The National Audit Office (NAO) report highlights that currently there is no required dementia training for generalist healthcare professionals, and on-the-job training in dementia for healthcare staff is often ‘difficult to access'.
'Almost every health professional comes into contact with patients who have dementia, yet there is no required basic training in how to understand and support them,' the report says.
The report says that addressing this training gap will also require concerted action over several years by a large number of training and education bodies, ‘most of which are independent of the DoH and the NHS'.
The report says that although the DoH's national strategy for dementia, which was published last year, was ‘ambitious' and ‘comprehensive' there has not yet been a robust approach to implementation.
Amyas Morse, head of the NAO, said: 'At the moment the [DoH] strategy lacks the mechanism needed to bring around large-scale improvements and without these mechanisms it is unlikely that the intended and much needed transformation of services will be delivered within the strategy's five-year timeframe.'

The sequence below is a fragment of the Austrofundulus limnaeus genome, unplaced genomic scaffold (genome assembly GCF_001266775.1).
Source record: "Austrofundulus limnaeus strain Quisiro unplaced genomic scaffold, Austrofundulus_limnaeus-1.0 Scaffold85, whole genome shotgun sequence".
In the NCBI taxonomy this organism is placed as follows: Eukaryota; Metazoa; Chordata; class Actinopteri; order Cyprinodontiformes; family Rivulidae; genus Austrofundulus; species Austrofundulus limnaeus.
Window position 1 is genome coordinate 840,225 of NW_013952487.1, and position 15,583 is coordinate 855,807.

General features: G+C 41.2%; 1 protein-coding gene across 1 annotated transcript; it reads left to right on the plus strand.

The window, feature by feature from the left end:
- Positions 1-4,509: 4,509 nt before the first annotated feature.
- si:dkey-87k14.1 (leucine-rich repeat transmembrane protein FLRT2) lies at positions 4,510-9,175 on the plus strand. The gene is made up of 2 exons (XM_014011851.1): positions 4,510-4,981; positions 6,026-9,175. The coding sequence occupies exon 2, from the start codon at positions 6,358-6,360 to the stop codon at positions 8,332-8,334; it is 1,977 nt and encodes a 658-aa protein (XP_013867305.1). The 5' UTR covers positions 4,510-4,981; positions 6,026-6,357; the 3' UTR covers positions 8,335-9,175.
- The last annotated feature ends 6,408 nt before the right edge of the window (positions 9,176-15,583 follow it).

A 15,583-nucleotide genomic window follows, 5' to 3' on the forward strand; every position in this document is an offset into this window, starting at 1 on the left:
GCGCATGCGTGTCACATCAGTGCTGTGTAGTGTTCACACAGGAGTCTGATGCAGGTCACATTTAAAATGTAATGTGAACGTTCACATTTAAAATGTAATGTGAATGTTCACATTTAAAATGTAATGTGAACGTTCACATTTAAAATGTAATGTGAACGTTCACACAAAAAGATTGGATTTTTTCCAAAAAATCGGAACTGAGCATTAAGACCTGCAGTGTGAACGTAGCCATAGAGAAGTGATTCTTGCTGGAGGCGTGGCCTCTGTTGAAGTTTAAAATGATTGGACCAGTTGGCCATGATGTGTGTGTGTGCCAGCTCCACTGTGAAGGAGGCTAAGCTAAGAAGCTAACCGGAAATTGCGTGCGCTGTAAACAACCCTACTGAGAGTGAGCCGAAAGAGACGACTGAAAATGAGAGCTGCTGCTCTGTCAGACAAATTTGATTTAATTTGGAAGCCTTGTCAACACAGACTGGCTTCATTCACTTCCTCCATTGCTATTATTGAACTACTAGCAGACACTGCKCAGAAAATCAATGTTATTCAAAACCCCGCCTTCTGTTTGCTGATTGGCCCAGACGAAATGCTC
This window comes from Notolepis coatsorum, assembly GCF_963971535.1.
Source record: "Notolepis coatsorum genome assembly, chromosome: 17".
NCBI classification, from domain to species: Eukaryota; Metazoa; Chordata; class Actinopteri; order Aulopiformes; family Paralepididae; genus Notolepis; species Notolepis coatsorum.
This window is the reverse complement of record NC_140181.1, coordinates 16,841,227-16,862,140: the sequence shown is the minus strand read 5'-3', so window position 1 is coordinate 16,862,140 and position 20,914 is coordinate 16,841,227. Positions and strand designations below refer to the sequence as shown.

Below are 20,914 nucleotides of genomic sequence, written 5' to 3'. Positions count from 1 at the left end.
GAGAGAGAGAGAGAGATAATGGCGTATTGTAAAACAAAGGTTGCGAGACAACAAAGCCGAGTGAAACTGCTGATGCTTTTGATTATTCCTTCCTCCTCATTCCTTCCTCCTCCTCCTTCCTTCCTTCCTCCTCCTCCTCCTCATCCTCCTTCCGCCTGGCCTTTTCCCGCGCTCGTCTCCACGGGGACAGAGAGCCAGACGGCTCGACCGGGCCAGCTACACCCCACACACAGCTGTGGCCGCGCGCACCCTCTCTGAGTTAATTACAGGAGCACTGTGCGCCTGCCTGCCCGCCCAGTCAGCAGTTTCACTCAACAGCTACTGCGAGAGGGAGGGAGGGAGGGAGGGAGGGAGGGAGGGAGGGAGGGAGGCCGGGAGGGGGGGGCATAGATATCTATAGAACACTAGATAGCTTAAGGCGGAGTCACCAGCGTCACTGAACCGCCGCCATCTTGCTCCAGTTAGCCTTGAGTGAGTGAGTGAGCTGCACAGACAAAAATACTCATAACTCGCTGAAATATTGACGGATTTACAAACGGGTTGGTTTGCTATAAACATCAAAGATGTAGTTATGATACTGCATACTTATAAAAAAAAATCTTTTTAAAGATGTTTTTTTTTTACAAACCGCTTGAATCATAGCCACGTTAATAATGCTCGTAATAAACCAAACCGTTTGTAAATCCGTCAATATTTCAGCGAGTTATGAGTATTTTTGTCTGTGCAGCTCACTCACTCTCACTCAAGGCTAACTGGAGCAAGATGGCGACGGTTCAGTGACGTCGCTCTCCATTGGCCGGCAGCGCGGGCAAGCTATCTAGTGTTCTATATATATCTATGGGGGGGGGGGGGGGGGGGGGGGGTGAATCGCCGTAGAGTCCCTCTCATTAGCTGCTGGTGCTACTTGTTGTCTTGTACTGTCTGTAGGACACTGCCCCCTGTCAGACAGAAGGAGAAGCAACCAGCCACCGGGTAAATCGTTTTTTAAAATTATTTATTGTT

Stephen O'Brien, shadow Conservative health minister, said: 'This report gives the lie to the government's so-called commitment to dementia. It is clear that ministers think that warm words are enough, and have washed their hands of delivery.'
Janet Davies, executive director of nursing and service delivery at the RCN, said: 'Training and education for healthcare staff working in all settings is vital if meaningful improvements for dementia patients are to be made. Greater investment is also needed for specialist dementia nurses, who provide support for dementia patients, their carers and families.'